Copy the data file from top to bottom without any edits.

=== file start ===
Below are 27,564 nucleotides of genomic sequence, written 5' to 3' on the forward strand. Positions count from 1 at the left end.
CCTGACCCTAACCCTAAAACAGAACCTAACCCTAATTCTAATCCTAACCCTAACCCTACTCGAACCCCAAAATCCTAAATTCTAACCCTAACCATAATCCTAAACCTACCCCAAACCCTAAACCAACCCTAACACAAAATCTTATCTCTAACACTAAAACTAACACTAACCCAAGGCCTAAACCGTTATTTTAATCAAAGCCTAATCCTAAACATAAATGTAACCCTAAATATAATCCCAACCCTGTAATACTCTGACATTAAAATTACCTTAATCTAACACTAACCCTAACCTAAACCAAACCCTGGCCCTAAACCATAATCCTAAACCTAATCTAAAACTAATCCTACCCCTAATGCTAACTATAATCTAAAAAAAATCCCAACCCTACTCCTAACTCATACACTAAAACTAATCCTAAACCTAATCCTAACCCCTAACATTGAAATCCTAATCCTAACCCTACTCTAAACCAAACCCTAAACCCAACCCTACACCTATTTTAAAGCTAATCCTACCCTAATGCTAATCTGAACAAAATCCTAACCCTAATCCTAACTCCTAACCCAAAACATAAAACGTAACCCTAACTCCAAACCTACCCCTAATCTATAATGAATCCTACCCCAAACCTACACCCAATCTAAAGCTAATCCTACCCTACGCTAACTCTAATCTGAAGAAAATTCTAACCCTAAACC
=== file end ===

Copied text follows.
Below are 27,564 nucleotides of genomic sequence, written 5' to 3' on the forward strand. Positions count from 1 at the left end.
CCTGACCCTAACCCTAAAACAGAACCTAACCCTAATTCTAATCCTAACCCTAACCCTACTCGAACCCCAAAATCCTAAATTCTAACCCTAACCATAATCCTAAACCTACCCCAAACCCTAAACCAACCCTAACACAAAATCTTATCTCTAACACTAAAACTAACACTAACCCAAGGCCTAAACCGTTATTTTAATCAAAGCCTAATCCTAAACATAAATGTAACCCTAAATATAATCCCAACCCTGTAATACTCTGACATTAAAATTACCTTAATCTAACACTAACCCTAACCTAAACCAAACCCTGGCCCTAAACCATAATCCTAAACCTAATCTAAAACTAATCCTACCCCTAATGCTAACTATAATCTAAAAAAAATCCCAACCCTACTCCTAACTCATACACTAAAACTAATCCTAAACCTAATCCTAACCCCTAACATTGAAATCCTAATCCTAACCCTACTCTAAACCAAACCCTAAACCCAACCCTACACCTATTTTAAAGCTAATCCTACCCTAATGCTAATCTGAACAAAATCCTAACCCTAATCCTAACTCCTAACCCAAAACATAAAACGTAACCCTAACTCCAAACCTACCCCTAATCTATAATGAATCCTACCCCAAACCTACACCCAATCTAAAGCTAATCCTACCCTACGCTAACTCTAATCTGAAGAAAATTCTAACCCTAAACC